Zaporizhzhya’s shadow became huge –

What has been happening since March at the Ukrainian Zaporizhzhya nuclear power plant, which was built on the banks of the Dnieper and is currently operating and not operating, as well as in physical, energetic and political terms, shows a lot about what Russia can use the export of Russian nuclear technology for. In addition to the day-to-day acts of war, the most recent item in this line of politics is that Moscow blocked the agreement aimed at strengthening the Nuclear Non-Proliferation Treaty (NPT) in the UN. The reason: he objected to the clause in the NPT on control over the Zaporizhzhya power plant.

A Guardian according to his article, it was discussed by 151 countries for four weeks in New York document Russia’s refusal to sign it is not only another blow to the maintenance of the global arms control system, but can also provide energy for a new arms race.

Sarah Bidgood, director of the Eurasian nuclear non-proliferation program at the James Martin Center, told the British paper that the treaty was not irretrievably broken because everyone but the Russians would have accepted the text, but she was shocked by how far-reaching the war in Ukraine had become. .

Even in the darkest moments of the Cold War, cooperation in support of the NPT was often possible. But what we saw in today’s closing plenary session does not bode well for the future of nuclear diplomacy, including issues such as arms control

said the director.

On August 26, by the way, Hungary quietly signed the UN document condemning Russia, which states that during the war in Ukraine Russia made statements contrary to compliance with the Nuclear Non-Proliferation Treaty on the disarmament of nuclear weapons, and that their operations threaten the world’s nuclear security.

Loot from six blocks

However, the Zaporizhzhya nuclear power plant is not only important to the Russians because they can use it as a “human shield” to stop the advance of the Ukrainians in the region, or because they can covertly or openly threaten to blow it up. But also because these six blocks can really be a treasure from a financial, economic, but what has become even more important in recent times: from an energetic point of view.

The six-unit nuclear power plant is not only the largest monolithic nuclear power plant in Europe, but it could also be one of the youngest in the Russian nuclear power plant fleet; provided that it can be permanently disconnected from the Ukrainian network and permanently connected to the Russian one. By connecting the power plant, the Russians would steal a significant amount of time and money for themselves: Zaporizhzhya already connected its blocks to the grid between 1984 and 1995, but in the last two decades, a complete modernization program was carried out with a significant amount of European Union support. This update would have come to an end this year – if the war didn’t overwrite everything.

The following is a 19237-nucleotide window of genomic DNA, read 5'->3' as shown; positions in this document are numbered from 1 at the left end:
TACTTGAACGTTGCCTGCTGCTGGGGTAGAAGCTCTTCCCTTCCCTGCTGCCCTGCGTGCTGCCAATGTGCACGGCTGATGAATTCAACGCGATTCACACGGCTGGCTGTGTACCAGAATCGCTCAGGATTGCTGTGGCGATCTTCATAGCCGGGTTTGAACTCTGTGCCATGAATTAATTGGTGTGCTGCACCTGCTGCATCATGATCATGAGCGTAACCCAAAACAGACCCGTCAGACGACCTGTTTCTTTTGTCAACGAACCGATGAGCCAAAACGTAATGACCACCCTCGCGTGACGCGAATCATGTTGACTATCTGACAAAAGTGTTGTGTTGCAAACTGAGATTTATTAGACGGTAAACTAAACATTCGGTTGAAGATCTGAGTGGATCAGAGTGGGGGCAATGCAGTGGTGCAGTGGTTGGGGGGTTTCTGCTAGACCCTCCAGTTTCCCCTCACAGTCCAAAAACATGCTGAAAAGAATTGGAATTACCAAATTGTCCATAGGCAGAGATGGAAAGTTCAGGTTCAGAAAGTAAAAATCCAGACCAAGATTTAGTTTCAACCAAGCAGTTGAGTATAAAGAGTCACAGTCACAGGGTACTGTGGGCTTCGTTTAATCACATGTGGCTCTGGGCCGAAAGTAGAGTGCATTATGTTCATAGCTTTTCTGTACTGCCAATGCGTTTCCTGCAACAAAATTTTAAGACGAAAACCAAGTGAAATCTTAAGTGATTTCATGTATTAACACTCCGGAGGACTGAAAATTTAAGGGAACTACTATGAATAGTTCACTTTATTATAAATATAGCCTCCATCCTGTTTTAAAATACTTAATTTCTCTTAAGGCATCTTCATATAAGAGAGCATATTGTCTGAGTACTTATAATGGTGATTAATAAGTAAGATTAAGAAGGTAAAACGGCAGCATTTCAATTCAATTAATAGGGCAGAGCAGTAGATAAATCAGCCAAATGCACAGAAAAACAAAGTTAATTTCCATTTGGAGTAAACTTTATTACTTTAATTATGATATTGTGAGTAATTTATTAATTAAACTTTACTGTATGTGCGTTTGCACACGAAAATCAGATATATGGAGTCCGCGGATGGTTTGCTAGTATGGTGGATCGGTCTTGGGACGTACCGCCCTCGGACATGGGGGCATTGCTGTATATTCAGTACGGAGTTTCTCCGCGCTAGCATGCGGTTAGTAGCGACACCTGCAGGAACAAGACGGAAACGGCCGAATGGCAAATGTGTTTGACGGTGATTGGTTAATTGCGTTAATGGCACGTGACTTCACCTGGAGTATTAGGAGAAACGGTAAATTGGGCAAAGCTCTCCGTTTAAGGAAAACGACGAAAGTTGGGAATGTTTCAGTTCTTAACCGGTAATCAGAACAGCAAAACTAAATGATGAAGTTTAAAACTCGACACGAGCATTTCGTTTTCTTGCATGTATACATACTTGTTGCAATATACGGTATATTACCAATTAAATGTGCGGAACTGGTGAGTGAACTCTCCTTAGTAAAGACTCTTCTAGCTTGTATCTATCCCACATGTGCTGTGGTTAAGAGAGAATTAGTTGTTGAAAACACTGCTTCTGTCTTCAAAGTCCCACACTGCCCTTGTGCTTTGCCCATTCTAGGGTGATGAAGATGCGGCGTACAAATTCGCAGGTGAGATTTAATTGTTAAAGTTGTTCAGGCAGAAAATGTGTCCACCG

The Russification of this 5,700 MW infrastructure could mean that not only the energy needs of the territories taken from Ukraine could be secured at once. But – while Rosatom should not engage in expensive, risky investments (the average construction time of 10 years is a much more critical issue than the cost requirement of 5-7 billion euros per block) – by ensuring the fuel supply, operation and maintenance, which costs a pittance, the entire Russian electricity network can generate 40-42 per year billion kWh of additional electricity. All this almost for free and for quite a long time.

On the basis of the operating time extension protocols carried out before the war, the Russians could in practice count on block shutdown deadlines between 2025-2036, but this would still make Zaporizhzhia only 40 years old, while Russia’s most recent, “prematurely” shut down nuclear reactor, Kursk-1 (which moreover, it represented the technologies of the Chernobyl-type RBMK) produced for 45 years. Currently, the nuclear industry is trying to target the 60-year life cycle of not only newly built reactors, but also reactors that have been producing for decades.

Preparing: Paks II?

However, it is hard to imagine that if the Russians stole, damaged, or even made Ukraine’s nuclear power plant inoperable, they would be able to get away without sanctions.

In this case, the prohibition and/or (even security) blocking of Russian nuclear technology can be an obvious and logical step for Europe, even if it is just Paks II, which received its construction permit. concreting will start by then.

Source: by

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